In new court papers, an executive of the Los Angeles County Registrar-Recorder/County Clerk defends her office’s work amid efforts by members of a group who unsuccessfully sought to recall District Attorney George Gascon to review thousands of signatures that were declared invalid in August.
The registrar determined in August that the effort fell short of meeting the required 566,857 signatures because nearly 90,000 of them were not registered to vote and roughly 45,000 were duplicates.
“The registrar’s procedures for the petition examination in this case were consistent with prior petition examinations and are consistent with the policies and procedures implemented by elections officials across the state,” Monica Flores, acting assistant Registrar-Recorder of the Candidate and Voter Services Bureau, says in a sworn declaration submitted Monday in Los Angeles Superior Court in opposition to a request by the Committee to Support the Recall of District Attorney George Gascon for a preliminary injunction as a legal path to reinforce their signature examination efforts.
According to Flores, the committee has constantly requested additional information, much of which involves data that the law has deemed confidential and not subject to disclosure.
“The registrar could not accommodate these requests … in order to safeguard voters’ privacy and to protect them from harassment,” Flores says.
Many of the committee’s questions also involved specific voter information irrelevant to signature validation, according to Flores.
The recall group also seeks an electronic list of all valid signatures, Flores says.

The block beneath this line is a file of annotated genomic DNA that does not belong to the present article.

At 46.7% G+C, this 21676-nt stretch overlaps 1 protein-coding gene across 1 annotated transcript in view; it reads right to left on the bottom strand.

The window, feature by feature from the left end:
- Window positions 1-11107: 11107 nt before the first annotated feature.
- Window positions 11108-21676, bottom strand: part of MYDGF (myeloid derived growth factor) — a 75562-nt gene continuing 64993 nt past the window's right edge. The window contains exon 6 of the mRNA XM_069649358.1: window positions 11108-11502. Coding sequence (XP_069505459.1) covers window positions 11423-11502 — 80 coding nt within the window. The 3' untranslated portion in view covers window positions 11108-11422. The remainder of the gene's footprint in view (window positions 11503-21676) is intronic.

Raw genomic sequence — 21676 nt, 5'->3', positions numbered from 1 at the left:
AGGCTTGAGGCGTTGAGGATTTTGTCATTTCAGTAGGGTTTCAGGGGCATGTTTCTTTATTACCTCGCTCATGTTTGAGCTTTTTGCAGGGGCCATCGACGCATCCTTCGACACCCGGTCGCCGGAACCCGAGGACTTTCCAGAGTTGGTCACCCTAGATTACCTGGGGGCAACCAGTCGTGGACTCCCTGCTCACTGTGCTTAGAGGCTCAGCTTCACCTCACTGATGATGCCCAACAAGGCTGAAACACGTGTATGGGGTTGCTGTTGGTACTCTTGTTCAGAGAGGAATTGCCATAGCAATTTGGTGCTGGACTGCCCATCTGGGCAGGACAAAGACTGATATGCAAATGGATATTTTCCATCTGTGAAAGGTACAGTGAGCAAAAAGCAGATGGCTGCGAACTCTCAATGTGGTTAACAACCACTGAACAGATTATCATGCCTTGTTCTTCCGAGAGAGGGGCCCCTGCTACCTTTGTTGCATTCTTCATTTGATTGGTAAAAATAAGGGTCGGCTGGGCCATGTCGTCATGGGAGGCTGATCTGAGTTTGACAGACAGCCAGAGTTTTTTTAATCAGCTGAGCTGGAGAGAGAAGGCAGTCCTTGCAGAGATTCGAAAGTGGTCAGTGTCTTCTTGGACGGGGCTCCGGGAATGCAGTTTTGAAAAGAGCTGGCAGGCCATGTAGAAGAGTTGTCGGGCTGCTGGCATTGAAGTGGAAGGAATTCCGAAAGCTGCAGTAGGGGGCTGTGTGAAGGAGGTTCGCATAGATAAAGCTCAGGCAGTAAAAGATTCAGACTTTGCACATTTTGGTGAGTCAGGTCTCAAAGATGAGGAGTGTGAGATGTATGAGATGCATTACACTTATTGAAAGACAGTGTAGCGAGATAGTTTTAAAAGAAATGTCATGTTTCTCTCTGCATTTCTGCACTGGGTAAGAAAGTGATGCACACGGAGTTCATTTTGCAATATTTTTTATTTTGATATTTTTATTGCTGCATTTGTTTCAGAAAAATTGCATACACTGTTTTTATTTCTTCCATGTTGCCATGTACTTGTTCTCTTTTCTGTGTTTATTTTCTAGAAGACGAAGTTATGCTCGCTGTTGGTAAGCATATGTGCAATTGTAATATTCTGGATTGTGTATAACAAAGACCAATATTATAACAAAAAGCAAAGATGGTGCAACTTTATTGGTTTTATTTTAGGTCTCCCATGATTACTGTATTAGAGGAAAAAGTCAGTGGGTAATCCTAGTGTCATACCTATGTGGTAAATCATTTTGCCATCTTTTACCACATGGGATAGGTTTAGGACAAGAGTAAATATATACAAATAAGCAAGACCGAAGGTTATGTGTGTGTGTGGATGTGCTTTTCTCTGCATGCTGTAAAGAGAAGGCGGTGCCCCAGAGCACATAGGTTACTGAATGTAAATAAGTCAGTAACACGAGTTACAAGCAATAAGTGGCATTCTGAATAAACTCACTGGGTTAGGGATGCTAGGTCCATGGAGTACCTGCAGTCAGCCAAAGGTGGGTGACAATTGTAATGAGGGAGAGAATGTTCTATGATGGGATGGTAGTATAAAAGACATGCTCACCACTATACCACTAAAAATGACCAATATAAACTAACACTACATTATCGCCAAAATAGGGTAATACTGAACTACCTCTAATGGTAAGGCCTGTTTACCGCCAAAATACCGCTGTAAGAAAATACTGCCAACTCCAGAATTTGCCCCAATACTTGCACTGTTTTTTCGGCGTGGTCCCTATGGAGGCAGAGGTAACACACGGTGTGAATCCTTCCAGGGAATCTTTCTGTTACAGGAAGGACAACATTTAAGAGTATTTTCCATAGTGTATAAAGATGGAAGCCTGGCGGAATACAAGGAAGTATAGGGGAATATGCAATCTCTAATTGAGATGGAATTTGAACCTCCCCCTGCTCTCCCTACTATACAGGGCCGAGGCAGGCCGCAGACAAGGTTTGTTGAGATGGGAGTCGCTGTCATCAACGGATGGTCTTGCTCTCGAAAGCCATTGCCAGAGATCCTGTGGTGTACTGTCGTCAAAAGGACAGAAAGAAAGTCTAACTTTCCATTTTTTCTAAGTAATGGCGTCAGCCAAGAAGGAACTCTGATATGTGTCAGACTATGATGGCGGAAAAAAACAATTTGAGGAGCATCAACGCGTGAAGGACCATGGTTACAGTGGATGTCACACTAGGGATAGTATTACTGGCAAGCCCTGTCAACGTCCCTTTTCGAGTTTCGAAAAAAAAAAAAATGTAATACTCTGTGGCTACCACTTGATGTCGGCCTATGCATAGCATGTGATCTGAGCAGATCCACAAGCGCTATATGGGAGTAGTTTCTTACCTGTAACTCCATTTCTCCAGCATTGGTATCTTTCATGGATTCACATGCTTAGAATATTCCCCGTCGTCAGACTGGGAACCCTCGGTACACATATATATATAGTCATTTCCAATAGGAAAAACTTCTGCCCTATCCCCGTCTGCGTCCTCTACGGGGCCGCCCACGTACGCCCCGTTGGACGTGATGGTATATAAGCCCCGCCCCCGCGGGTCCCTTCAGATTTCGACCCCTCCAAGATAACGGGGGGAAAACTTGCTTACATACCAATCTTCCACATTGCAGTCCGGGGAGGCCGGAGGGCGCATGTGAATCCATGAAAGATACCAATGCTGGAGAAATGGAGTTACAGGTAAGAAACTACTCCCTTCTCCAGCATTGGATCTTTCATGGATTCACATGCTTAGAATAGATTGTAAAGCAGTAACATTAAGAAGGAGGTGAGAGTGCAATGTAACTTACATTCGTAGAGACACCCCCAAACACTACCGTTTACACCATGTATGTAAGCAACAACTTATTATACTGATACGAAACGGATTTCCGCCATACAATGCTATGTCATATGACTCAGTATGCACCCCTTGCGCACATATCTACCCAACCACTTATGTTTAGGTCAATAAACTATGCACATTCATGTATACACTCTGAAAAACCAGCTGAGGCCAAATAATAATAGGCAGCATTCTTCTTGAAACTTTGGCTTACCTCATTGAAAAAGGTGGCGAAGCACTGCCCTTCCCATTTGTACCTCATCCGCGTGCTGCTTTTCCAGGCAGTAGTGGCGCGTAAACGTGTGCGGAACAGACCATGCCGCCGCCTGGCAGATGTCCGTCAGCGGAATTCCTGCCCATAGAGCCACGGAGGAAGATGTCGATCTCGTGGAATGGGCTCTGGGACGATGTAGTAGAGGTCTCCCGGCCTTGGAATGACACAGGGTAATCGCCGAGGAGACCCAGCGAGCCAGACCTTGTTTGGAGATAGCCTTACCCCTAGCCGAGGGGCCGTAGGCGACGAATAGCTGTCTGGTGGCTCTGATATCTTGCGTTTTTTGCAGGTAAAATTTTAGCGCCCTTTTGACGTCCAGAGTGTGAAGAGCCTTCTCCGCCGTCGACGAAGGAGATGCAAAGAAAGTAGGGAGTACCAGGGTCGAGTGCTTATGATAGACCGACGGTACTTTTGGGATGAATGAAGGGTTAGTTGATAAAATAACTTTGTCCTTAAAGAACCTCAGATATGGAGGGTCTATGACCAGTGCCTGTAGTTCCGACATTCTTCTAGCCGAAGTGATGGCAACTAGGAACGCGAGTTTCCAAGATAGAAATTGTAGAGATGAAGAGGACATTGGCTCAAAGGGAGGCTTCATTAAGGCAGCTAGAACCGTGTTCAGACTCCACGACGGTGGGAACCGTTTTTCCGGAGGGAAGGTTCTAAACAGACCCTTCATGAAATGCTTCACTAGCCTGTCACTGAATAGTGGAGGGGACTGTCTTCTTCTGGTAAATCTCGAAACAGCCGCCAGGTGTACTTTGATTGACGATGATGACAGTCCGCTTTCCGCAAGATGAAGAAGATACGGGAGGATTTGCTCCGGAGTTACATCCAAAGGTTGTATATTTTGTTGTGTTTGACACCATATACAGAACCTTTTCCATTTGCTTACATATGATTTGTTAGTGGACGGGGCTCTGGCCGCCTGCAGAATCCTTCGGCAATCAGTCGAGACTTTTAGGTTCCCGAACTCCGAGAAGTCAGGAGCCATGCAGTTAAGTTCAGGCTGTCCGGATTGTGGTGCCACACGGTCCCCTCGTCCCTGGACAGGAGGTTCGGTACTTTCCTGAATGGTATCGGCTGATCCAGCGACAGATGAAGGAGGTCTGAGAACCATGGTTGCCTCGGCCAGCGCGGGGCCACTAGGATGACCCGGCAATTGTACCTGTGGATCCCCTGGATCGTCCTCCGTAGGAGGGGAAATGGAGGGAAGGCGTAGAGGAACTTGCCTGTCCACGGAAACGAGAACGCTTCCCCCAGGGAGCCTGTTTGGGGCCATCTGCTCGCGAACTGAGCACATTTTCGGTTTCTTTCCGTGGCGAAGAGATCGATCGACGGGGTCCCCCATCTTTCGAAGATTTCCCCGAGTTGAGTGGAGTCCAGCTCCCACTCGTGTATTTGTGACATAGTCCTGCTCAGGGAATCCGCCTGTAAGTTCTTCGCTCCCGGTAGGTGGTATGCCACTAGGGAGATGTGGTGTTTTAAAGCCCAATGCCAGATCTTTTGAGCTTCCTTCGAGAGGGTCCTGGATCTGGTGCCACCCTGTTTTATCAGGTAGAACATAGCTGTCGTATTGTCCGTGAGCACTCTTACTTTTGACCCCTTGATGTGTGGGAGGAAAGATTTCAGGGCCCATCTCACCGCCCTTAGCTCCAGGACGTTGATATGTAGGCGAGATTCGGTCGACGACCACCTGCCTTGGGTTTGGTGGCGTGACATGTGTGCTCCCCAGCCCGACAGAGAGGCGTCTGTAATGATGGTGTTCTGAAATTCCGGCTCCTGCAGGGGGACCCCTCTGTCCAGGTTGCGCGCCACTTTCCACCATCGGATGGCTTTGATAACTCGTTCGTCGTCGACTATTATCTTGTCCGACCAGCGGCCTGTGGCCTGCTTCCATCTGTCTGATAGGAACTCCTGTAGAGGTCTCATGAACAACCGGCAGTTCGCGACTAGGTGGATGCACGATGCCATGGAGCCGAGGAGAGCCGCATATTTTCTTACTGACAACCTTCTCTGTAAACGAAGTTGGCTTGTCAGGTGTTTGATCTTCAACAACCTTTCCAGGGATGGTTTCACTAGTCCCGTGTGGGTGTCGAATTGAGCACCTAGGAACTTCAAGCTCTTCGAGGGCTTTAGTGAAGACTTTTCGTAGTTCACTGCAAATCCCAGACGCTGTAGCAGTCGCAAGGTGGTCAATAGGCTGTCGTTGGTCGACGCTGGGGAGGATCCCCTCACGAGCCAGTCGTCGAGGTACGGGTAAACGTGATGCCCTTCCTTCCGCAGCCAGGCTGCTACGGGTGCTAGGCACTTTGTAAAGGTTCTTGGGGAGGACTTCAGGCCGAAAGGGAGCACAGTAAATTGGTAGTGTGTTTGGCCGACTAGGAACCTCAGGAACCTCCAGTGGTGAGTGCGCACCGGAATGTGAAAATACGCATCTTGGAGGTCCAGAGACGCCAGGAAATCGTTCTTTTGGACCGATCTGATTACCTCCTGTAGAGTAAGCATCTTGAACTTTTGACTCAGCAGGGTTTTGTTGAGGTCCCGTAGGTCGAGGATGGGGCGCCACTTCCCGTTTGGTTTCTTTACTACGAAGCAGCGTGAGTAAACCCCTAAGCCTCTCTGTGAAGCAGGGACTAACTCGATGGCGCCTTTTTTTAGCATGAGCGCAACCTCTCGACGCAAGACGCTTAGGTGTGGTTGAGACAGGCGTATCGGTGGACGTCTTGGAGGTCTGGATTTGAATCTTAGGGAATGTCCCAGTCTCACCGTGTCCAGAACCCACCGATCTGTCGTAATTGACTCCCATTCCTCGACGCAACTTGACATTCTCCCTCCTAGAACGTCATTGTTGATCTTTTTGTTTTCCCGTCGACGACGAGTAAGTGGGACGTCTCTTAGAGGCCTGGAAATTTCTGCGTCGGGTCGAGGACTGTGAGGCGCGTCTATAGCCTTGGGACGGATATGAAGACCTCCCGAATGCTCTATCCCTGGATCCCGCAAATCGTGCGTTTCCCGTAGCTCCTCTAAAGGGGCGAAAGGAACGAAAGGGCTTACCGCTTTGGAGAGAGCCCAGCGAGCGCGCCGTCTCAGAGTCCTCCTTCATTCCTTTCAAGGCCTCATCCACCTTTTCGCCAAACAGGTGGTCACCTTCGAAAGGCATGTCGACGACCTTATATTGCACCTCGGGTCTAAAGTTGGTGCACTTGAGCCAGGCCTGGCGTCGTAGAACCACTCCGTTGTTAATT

“This list does not currently exist and we have never created a file of this magnitude,” according to Flores.
Gascon took office in December 2020 and has been dogged by claims he is soft on crime with various directives, including not seeking the death penalty and a reluctance to try juveniles as adults. California law guarantees proponents of a recall the right to review whether public officials have properly rejected a petition, according to the lawsuit brought Oct. 18.
Recall advocates alleged that the registrar has not been as transparent as promised and that injunctive relief will give them more access and information to conduct their review. A hearing on their request for a preliminary injunction is scheduled for Dec. 6 before Judge James C. Chalfant.
In some of their latest court papers, attorneys for the recall proponents said that a meaningful review of the recall petition requires that the requested documents be produced quickly so its members could complete the signature review and bring any necessary challenges quickly.
“Any significant delay in granting the relief is effectively denial of the relief,” the petitioners’ lawyers further argued in their court papers.
Deborah B. Caplan, an attorney for the registrar, states in a status report to the judge that the two sides of met for hours to discuss ways to work out their differences and that progress has been made to allow the committee to have more inspectors present as well as access to additional work stations.
“The registrar has indicated some willingness to expand access further in January, depending on workload and the availability of staff at that time and also depending on whether (the committee) actually uses the expanded access granted already,” Caplan states in her court papers.